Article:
The proposed expansion for the Carroll Public Library includes a “makerspace,” an area that allows library users to create. Makerspaces can include 3D printers, laser printers, computers with video and music editing software and more.
The proposed expansion for the Carroll Public Library includes a “makerspace,” an area that allows library users to create. Makerspaces can include 3D printers, laser printers, computers with video and music editing software and more.

July 31, 2017

Rob Simons wasn’t expecting a crowd when he walked into the Carroll Public Library last week.

Simons, a representative from Aidex, a company that represents manufacturers of 3D printers, laser printers and other items used in schools and “makerspaces,” came to Carroll Public Library to share possibilities about the future — and he left impressed by what the library already has accomplished.

A makerspace or fabrication lab describes a space that, simply, is used to create — with 3D printers that use plastic and computer programs to make almost any item imaginable, laser printers, sewing machines, music and video editing software and more.

The designs for an expanded Carroll Public Library, pending a successful referendum Tuesday, include a makerspace. That space could include computers offering video and music editing and graphic design software, Library Director Rachel Van Erdewyk said — and it also could include additional equipment to help library users create.

For a new makerspace, Simons recommends starting with a 3D printer, a heat press, which affixes labels to items, a laser printer that can print images or designs on a variety of items and a sewing machine.

“You can grow it however you want,” he said. “A makerspace, a (fabrication lab) — it’s just a space to create things.”

Simons visited Carroll Public Library Thursday to discuss the equipment Aidex offers for makerspaces. He plans to return in the next few weeks with examples of the equipment so that area residents and library computers can see just how a 3D printer creates an item — they’ve been used to create prosthetic hands, beer can holders, garlic presses, birdhouses and more — or how a laser printer prints the image of someone’s face on a golf ball.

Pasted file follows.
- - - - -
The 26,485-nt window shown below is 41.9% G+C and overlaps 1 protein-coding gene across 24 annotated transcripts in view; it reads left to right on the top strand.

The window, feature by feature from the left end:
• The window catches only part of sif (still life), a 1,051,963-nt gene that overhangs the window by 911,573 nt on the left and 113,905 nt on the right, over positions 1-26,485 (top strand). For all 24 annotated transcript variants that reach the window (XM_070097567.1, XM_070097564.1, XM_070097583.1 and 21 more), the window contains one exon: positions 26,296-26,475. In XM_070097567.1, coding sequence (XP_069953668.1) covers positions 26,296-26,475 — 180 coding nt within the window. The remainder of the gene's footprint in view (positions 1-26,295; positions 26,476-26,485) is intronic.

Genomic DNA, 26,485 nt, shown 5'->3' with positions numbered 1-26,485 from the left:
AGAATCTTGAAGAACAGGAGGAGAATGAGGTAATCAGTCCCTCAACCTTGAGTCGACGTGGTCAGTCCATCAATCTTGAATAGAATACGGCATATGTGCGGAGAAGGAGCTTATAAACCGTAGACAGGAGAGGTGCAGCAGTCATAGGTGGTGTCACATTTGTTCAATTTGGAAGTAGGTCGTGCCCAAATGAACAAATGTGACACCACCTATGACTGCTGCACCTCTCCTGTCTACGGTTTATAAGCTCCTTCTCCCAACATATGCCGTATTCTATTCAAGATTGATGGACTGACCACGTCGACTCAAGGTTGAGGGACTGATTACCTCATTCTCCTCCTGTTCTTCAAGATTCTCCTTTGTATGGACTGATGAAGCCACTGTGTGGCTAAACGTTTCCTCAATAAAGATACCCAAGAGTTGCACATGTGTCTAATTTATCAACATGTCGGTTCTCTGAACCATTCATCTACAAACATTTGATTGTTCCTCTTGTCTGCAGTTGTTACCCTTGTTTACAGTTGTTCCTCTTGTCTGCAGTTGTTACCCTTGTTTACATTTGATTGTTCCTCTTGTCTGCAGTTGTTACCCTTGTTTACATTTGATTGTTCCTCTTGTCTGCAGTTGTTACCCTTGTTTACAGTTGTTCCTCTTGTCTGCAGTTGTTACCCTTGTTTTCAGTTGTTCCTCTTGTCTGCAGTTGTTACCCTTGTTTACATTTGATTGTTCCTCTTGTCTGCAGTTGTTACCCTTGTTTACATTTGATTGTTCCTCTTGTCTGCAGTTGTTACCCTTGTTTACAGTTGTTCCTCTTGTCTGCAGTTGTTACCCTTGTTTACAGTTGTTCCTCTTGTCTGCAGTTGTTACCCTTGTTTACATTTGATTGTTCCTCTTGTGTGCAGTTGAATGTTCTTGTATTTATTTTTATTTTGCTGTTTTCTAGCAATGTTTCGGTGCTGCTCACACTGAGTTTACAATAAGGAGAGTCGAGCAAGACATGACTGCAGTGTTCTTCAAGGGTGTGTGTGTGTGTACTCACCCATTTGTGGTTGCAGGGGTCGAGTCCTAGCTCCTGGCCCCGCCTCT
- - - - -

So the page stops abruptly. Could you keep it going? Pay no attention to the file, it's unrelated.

“I’m really impressed,” Simons said while visiting the library Thursday in the midst of a children’s program and various book-browsing ventures. “Walking into a library in the summer and seeing so many people here — that’s something. And if you were able to provide even more — this is an essential place to go.”

Schools have some of this equipment, and that’s important, too, Simons said — but the importance of having it available in libraries shouldn’t be underestimated.

“Libraries are for everybody,” Simons said. “It’s for the entire community. Students can come here for projects. Small-business owners who can’t buy the equipment can come here and use it. … As our world moves forward in technology, this is the type of thing that allows a community to grow.

“I could not think of a better facility to put this type of lab than a library.”

He noted that Carroll can build on its current user base by offering additional equipment and opportunities with a makerspace.

“It’s like, ‘If you build it, they will come,’” Simons said. “Well, they’ve already come, so it’s time to build it.”